Friday, October 16, 2009

Law Suit To Stop Swine Flu Mandatory Vaccination

New York medical staff took legal action Thursday 15 Oct to halt a massive swine flu inoculation program being rolled out across the United States, claiming the vaccines have not been properly tested.

Lawyers for the group filed a temporary restraining order (TRO) in a Washington federal court against government medical regulators they claim rushed H1N1 vaccines to the public without adequately testing their safety and efficacy.

"None of the vaccines against H1N1 have been properly tested," attorney Jim Turner, one of half a dozen lawyers working on the case.

The class action suit was brought on behalf of a group of doctors, nurses and other medical personnel in New York, where health care professionals who see patients are required to be vaccinated against H1N1, Turner said.

If the complaint is upheld, it would stop the roll-out of the H1N1 vaccine nationwide, said Turner, who accused public health officials of hyping the swine flu outbreak but failing to back up their stance with adequate testing of the vaccine.

"Officials have said the virus is so much like the ordinary flu virus that they don't need to do special new drug testing on it because it's just the same old virus with a minor change to it," said Turner.

"We're saying, if that's the case, then all the hype about this thing being a worldwide threat is misplaced and they've stampeded the state of New York into taking an action they never would have taken if it were just another flu."

Last week, some 2.4 million doses of nasal spray vaccine made of greatly weakened, but live, H1N1 virus were delivered to state and local health authorities around the United States.

This week, even larger stocks of injectable vaccine were delivered and administered to people in groups deemed to be at particular risk from swine flu, including children and health care professionals.

US public health officials want to vaccinate tens of millions of Americans by year's end against swine flu, which has claimed more than 4,500 lives worldwide since an outbreak of H1N1 was first reported in Mexico in April.

ASHBURN, Va.(10/14/2009) -- Desiree Jennings thought it would be a good idea to get the seasonal flu shot. Her job offered incentives for it, and she didn't want to get sick.

Ten days after she got the shot at a Reston Safeway, she did get sick.

"I got flu-like symptoms -- nausea, vomiting, body aches, fever -- then was lethargic for a week and started blacking out," said Jennings, an AOL employee and Washington Redskins ambassador hoping to one day be a cheerleader for the team, the Loudoun Times-Mirror reported.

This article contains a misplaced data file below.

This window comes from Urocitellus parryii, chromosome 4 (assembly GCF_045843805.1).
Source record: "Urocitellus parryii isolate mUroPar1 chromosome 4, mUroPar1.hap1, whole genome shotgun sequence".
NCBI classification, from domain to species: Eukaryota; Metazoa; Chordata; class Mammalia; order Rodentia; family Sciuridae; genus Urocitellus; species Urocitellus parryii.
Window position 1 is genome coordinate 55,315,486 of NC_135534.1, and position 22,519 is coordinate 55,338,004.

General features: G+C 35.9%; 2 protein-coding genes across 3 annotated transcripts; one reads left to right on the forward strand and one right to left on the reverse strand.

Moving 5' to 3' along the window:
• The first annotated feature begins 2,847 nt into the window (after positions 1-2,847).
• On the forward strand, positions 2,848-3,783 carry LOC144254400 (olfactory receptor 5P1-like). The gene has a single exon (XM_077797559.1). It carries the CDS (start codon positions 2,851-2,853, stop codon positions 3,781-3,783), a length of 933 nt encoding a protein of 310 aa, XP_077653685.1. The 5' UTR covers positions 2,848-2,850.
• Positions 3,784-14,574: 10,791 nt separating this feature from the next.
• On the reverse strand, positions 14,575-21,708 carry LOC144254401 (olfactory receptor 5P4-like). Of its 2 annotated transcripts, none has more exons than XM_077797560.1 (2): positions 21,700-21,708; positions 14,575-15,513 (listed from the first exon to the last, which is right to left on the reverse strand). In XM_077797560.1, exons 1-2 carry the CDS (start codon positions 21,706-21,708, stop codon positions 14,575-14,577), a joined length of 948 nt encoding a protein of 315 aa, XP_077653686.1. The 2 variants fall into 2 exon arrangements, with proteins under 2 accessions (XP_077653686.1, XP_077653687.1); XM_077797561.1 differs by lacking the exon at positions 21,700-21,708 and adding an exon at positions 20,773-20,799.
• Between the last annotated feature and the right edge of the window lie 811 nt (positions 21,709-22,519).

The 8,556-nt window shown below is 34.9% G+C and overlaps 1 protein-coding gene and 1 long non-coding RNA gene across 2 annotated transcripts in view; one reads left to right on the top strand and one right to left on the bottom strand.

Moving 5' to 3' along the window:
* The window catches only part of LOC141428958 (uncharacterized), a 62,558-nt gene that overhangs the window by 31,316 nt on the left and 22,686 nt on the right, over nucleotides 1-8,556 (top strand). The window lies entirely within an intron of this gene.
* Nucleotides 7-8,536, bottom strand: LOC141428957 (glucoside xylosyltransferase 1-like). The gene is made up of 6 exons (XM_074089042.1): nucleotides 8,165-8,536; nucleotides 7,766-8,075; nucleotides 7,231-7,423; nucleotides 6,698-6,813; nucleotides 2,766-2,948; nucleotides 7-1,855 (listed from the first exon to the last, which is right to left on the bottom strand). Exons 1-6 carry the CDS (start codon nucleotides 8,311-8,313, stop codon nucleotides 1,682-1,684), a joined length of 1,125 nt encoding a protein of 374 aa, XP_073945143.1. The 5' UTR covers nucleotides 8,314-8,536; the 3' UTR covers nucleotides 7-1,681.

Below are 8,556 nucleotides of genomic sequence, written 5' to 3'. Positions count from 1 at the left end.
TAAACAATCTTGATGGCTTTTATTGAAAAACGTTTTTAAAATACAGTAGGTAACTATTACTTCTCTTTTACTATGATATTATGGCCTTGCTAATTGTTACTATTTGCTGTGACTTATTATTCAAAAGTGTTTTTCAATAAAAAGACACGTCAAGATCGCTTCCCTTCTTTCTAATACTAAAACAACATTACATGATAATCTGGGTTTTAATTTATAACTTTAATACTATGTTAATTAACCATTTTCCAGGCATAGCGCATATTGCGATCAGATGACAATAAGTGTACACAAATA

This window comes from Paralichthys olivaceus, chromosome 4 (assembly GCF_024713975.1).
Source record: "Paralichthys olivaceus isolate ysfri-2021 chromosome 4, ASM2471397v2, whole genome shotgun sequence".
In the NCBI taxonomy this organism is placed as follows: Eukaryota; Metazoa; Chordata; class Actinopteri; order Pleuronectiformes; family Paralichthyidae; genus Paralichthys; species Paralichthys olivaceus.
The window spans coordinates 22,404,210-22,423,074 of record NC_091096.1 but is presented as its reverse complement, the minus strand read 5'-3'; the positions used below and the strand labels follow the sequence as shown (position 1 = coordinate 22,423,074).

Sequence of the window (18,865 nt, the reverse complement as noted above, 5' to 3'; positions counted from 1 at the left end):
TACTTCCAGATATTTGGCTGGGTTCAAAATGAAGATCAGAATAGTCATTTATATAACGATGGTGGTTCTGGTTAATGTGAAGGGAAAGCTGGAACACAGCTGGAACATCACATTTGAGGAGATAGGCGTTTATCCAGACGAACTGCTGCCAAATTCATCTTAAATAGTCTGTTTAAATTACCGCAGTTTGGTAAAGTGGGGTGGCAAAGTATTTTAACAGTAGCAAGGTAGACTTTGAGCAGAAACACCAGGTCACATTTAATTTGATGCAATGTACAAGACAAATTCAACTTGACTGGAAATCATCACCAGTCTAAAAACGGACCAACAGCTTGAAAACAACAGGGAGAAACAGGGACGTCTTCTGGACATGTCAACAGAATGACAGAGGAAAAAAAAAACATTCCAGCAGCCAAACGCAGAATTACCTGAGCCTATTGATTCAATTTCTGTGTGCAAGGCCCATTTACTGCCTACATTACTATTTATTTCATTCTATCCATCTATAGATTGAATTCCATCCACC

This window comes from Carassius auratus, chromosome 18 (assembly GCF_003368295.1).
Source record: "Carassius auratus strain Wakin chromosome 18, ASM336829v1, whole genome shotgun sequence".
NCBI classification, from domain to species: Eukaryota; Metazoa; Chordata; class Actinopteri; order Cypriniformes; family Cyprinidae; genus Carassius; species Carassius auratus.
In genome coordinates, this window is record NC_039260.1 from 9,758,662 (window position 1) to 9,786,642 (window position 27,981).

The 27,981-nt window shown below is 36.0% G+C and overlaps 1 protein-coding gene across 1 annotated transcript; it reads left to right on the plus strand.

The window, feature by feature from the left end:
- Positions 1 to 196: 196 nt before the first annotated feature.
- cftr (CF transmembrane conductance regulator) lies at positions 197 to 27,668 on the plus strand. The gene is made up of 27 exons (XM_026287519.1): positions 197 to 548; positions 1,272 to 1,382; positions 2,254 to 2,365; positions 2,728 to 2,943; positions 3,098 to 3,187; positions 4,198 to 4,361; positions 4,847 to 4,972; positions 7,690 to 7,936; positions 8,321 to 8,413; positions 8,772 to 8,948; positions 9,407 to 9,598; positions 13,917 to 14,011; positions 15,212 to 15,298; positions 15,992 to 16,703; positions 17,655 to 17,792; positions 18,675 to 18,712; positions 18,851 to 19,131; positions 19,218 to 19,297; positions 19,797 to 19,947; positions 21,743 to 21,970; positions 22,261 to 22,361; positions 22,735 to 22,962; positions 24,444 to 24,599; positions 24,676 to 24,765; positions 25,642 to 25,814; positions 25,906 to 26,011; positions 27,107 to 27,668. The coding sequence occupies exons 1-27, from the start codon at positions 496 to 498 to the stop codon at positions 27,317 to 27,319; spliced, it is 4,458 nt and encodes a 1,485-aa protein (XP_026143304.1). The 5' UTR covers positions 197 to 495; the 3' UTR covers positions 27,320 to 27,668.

Doctors couldn't figure out why her ability to speak and walk were so adversely affected. She saw neurologists, physical therapists and psychologists.

Finally, doctors at Johns Hopkins figured it out, diagnosing dystonia, a rare neurological condition with no cure brought on by infections, brain trauma or, as is believed in her case, reaction to medication. It causes body jerks and abnormal or repetitive movements.

"A simple conversation with two people -- you and I could converse on the couch, and if the phone were to ring it would send her into a violent convulsion," said her husband, Brendan Jennings.

Strangely enough -- as she can't walk forward five feet without stumbling -- with some effort, she can perform one of her life's passions: running. And she walks backward with ease -- oddly empowering, now. After her ordeal began, "My insurance wasn't going to pay for another hospital visit. Matter of fact, they called us as we were driving to Johns Hopkins not to offer a specialist but instead to offer a hospital bed and a wheelchair for our house. I told them I wanted to know what was happening to me and that I didn't want to be in a wheelchair."

Her reaction is one in a million, doctors said.

"I would've much rather won the lottery and bought that ticket instead of gotten the flu shot if I knew that risk existed," she said.

Know the Difference between Cold and H1N1 Flu Symptoms


Fever is rare with a cold.

Fever is usually present with the flu in up to 80% of all flu cases. A temperature of 100°F or higher for 3 to 4 days is associated with the flu.


A hacking, productive (mucus- producing) cough is often present with a cold.

A non-productive (non-mucus producing) cough is usually present with the flu (sometimes referred to as dry cough).


Slight body aches and pains can be part of a cold.

Severe aches and pains are common with the flu.